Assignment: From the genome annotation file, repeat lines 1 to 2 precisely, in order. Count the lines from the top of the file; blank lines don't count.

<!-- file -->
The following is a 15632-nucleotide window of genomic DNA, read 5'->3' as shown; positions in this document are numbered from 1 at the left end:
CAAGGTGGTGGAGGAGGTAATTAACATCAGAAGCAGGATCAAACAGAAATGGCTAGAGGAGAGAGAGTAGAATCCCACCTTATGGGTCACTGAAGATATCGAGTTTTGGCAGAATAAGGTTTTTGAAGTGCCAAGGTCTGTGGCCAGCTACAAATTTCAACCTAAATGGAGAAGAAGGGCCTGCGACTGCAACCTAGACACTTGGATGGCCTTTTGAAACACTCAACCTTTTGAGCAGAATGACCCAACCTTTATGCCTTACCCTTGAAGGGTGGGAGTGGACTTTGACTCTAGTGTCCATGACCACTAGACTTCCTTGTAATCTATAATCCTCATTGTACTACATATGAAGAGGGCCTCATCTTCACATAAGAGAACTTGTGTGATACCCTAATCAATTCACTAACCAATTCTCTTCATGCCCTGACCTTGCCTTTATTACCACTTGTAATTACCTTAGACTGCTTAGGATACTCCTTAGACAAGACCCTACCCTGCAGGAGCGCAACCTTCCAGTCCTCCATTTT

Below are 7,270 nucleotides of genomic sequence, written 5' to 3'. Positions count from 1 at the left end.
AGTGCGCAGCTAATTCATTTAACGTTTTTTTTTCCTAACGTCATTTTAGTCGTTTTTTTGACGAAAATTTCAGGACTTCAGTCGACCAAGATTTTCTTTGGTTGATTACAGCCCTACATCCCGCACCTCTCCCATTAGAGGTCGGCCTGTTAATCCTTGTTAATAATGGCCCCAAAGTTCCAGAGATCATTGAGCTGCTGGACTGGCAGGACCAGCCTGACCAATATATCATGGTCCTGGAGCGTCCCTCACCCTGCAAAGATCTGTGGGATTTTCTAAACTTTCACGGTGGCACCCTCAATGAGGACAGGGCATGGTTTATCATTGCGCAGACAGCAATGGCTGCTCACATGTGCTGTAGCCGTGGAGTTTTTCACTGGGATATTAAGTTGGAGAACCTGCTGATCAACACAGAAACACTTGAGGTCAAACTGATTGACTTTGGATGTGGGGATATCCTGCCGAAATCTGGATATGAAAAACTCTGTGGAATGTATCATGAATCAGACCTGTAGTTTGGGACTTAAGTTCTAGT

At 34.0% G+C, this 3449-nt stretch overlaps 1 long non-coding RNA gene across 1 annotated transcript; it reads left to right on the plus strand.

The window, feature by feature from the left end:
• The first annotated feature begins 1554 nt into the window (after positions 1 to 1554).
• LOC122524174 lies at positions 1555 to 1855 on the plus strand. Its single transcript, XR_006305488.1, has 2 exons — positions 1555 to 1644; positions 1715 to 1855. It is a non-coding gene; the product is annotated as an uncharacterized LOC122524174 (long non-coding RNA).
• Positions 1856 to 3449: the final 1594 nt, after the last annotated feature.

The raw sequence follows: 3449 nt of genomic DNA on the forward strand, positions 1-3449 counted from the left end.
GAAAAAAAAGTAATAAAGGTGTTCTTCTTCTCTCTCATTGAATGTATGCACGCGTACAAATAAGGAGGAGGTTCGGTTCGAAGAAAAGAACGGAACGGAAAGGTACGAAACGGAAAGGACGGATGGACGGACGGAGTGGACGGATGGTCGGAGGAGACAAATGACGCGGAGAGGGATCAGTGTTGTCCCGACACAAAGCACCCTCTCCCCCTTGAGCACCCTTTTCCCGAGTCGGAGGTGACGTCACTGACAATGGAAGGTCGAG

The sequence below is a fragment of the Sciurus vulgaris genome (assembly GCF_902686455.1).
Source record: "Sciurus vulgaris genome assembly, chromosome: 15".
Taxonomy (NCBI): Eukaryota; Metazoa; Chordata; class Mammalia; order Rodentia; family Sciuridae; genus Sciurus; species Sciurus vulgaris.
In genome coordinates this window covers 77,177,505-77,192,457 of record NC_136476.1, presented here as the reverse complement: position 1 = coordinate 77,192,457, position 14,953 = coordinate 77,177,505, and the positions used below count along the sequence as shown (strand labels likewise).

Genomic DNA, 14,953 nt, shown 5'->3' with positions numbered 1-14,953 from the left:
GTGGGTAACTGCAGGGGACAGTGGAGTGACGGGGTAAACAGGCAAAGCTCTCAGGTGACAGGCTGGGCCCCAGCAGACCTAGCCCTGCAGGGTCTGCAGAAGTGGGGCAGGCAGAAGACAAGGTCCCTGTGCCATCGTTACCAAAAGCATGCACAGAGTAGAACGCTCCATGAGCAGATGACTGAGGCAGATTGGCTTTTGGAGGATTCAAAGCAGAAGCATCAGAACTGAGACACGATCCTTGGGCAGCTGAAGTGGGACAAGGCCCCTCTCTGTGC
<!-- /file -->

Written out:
The following is a 15632-nucleotide window of genomic DNA, read 5'->3' as shown; positions in this document are numbered from 1 at the left end:
CAAGGTGGTGGAGGAGGTAATTAACATCAGAAGCAGGATCAAACAGAAATGGCTAGAGGAGAGAGAGTAGAATCCCACCTTATGGGTCACTGAAGATATCGAGTTTTGGCAGAATAAGGTTTTTGAAGTGCCAAGGTCTGTGGCCAGCTACAAATTTCAACCTAAATGGAGAAGAAGGGCCTGCGACTGCAACCTAGACACTTGGATGGCCTTTTGAAACACTCAACCTTTTGAGCAGAATGACCCAACCTTTATGCCTTACCCTTGAAGGGTGGGAGTGGACTTTGACTCTAGTGTCCATGACCACTAGACTTCCTTGTAATCTATAATCCTCATTGTACTACATATGAAGAGGGCCTCATCTTCACATAAGAGAACTTGTGTGATACCCTAATCAATTCACTAACCAATTCTCTTCATGCCCTGACCTTGCCTTTATTACCACTTGTAATTACCTTAGACTGCTTAGGATACTCCTTAGACAAGACCCTACCCTGCAGGAGCGCAACCTTCCAGTCCTCCATTTT